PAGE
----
Using machine learning to achieve diffraction-limited performance with x-rays deformable mirrors

In a our last paper, we present the use of machine learning to get the most of x-ray adaptive optics – and it works like magic! This was a great work accomplished by Gautam Gunjala, a grad student from UC Berkeley under a SCGSR grant, together with our wonderful colleagues from the Advanced Photon Source.

X-ray adaptive mirrors are very nice, because they allow to correct the shape of x-ray beams, when the beam gets distorted by mirror deformation or misalignment. That’s why we want to use them in the latest generation of synchrotron light source such as ALS-U or APS-U.

The issue, though, is that they tend to be finicky. They work by adding a piezoelectric material on the surface, and applying a voltage. The piezoelectric material shrinks under that voltage, and causes stress on the substrate, thus bending it locally ever so slightly. That’s all good and well, but these material tend to creep, and have something called hysteresis: when you drive them one way and back, they don’t go to the same position. A solution is to measure the mirror shape or, better, the shape of the beam. However, this is very difficult, because it requires very high accuracy for the former (and therefore costly diagnostics), or to interrupt the beam (for the latter), since we do not have beamsplitters in the x-ray regime.

x-ray adaptive optics (at the Advanced Photon Source)

The other solution is to calibrate the mirror and have a good model to take into account for non-linear piezo-electric material behavior. This is however quite difficult to do, because these non-linear behaviors don’t compound very well: it is difficult to get a closed-form model to work. The idea then is to change the mirror shape at random, measure its shape, and let the machine learn how it goes from one position to the other. Hopefully, the resulting neural network will able to capture the complexity of the mirror behaviour: each neuron will act as a linear model, and compound with the other neurons to make a robust model.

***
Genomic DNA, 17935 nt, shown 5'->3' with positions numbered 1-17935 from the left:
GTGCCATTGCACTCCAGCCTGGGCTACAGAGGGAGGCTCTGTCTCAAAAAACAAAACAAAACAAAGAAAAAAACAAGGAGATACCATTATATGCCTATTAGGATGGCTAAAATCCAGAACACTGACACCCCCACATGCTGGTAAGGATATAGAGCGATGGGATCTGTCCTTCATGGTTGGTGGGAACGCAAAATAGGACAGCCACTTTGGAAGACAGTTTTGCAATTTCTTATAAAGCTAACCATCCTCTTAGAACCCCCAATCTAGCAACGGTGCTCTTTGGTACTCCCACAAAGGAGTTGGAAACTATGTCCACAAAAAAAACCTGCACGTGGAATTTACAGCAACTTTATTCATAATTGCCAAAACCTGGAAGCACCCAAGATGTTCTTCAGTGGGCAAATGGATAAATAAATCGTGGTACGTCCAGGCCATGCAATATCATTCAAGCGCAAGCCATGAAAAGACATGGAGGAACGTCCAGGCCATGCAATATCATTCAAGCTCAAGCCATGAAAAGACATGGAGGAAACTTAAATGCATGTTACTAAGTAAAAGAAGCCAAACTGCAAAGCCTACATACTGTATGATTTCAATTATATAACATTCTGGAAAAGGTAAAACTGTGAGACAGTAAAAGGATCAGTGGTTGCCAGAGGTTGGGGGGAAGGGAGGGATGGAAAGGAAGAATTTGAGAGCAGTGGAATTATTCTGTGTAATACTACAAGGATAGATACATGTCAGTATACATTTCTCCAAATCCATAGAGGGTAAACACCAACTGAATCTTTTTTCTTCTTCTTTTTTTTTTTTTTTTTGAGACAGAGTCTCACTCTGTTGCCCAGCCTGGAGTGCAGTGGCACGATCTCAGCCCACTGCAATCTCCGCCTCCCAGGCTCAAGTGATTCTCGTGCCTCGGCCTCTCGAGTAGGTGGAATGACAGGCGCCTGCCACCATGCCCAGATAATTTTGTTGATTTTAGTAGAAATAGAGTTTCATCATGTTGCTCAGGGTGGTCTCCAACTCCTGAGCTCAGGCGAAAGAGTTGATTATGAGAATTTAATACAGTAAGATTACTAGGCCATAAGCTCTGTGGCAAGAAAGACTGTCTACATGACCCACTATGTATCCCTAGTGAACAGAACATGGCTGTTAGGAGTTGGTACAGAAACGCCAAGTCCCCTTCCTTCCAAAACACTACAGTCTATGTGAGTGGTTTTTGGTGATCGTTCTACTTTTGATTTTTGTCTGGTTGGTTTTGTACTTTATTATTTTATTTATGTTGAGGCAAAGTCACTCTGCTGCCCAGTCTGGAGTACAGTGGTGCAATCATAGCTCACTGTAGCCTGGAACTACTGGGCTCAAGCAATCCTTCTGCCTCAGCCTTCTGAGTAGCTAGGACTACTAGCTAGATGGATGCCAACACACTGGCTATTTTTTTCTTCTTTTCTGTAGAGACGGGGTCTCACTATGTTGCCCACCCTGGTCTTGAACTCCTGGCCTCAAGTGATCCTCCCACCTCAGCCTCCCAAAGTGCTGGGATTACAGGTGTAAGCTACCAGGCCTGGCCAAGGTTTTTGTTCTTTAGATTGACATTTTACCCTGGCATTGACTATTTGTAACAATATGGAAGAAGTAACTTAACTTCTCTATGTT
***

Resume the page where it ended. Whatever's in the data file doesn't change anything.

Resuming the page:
And it works! We showed that using the regular “linear model” (based on so-called “influence function”), the residual error on the surface height tends to be in the order of 4 nm-rms, whereas to achieve optimal performance, we want this to be below 1 nm-rms. And we showed that we were able to predictively achieve this accuracy using the machine-learning method.

Not only the model works, but it is also stable in time (neural network built 6 months ago still perform well, under totally new conditions) and it is pretty simple to implement: all you need to do is to send random actuator commands and measure the mirror shape, much more convenient than painstaking measurement of influence functions. This makes it much easier to use in real-world situation, and can be used on all kinds of deformable mirror technologies (nano-benders, resistive elements, etc.)

Also, being able to precisely reach a position in open-loop (without measuring the wavefront) means that such deformable mirrors can be used in situations where wavefronts cannot be measured, like in the case of dispersed beam, and opens the door to new applications!

Gunjala, G., Wojdyla, A., Goldberg, K. A., Qiao, Z., Shi, X., Assoufid, L., & Waller, L. (2023). Data-driven modeling and control of an x-ray bimorph adaptive mirror. Journal of Synchrotron Radiation, 30.